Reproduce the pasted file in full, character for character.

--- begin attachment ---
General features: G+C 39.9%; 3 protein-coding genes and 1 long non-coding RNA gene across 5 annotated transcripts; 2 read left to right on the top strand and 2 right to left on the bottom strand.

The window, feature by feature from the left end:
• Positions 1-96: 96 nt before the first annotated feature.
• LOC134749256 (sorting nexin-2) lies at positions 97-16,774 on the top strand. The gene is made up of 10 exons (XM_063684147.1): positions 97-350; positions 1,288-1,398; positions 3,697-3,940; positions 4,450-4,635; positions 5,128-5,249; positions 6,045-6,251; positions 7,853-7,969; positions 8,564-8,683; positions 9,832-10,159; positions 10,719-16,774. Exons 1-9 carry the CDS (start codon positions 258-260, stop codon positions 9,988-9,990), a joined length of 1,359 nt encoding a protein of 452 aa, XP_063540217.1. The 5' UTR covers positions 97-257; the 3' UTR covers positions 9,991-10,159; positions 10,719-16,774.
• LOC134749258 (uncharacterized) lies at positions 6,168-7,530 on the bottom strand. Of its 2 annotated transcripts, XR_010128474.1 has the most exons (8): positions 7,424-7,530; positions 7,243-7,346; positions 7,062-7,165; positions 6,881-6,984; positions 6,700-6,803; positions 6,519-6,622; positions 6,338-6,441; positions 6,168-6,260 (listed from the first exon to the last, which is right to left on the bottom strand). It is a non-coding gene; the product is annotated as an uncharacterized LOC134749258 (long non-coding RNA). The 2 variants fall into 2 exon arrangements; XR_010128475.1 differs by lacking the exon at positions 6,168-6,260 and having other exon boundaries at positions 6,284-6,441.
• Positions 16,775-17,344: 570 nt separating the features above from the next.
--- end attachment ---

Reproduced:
General features: G+C 39.9%; 3 protein-coding genes and 1 long non-coding RNA gene across 5 annotated transcripts; 2 read left to right on the top strand and 2 right to left on the bottom strand.

The window, feature by feature from the left end:
• Positions 1-96: 96 nt before the first annotated feature.
• LOC134749256 (sorting nexin-2) lies at positions 97-16,774 on the top strand. The gene is made up of 10 exons (XM_063684147.1): positions 97-350; positions 1,288-1,398; positions 3,697-3,940; positions 4,450-4,635; positions 5,128-5,249; positions 6,045-6,251; positions 7,853-7,969; positions 8,564-8,683; positions 9,832-10,159; positions 10,719-16,774. Exons 1-9 carry the CDS (start codon positions 258-260, stop codon positions 9,988-9,990), a joined length of 1,359 nt encoding a protein of 452 aa, XP_063540217.1. The 5' UTR covers positions 97-257; the 3' UTR covers positions 9,991-10,159; positions 10,719-16,774.
• LOC134749258 (uncharacterized) lies at positions 6,168-7,530 on the bottom strand. Of its 2 annotated transcripts, XR_010128474.1 has the most exons (8): positions 7,424-7,530; positions 7,243-7,346; positions 7,062-7,165; positions 6,881-6,984; positions 6,700-6,803; positions 6,519-6,622; positions 6,338-6,441; positions 6,168-6,260 (listed from the first exon to the last, which is right to left on the bottom strand). It is a non-coding gene; the product is annotated as an uncharacterized LOC134749258 (long non-coding RNA). The 2 variants fall into 2 exon arrangements; XR_010128475.1 differs by lacking the exon at positions 6,168-6,260 and having other exon boundaries at positions 6,284-6,441.
• Positions 16,775-17,344: 570 nt separating the features above from the next.